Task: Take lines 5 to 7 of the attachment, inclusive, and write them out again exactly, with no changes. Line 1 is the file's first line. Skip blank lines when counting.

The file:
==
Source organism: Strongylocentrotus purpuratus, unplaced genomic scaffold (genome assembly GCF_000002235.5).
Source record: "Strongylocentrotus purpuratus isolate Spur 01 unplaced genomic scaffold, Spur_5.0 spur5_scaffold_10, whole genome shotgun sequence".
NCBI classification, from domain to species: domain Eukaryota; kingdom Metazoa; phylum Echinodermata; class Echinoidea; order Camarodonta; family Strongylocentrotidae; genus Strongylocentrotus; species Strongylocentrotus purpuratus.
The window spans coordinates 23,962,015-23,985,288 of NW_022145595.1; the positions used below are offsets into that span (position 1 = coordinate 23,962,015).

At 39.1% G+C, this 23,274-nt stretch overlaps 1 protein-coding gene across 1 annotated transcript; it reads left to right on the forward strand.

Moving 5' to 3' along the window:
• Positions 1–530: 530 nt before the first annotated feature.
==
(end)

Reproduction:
At 39.1% G+C, this 23,274-nt stretch overlaps 1 protein-coding gene across 1 annotated transcript; it reads left to right on the forward strand.

Moving 5' to 3' along the window:
• Positions 1–530: 530 nt before the first annotated feature.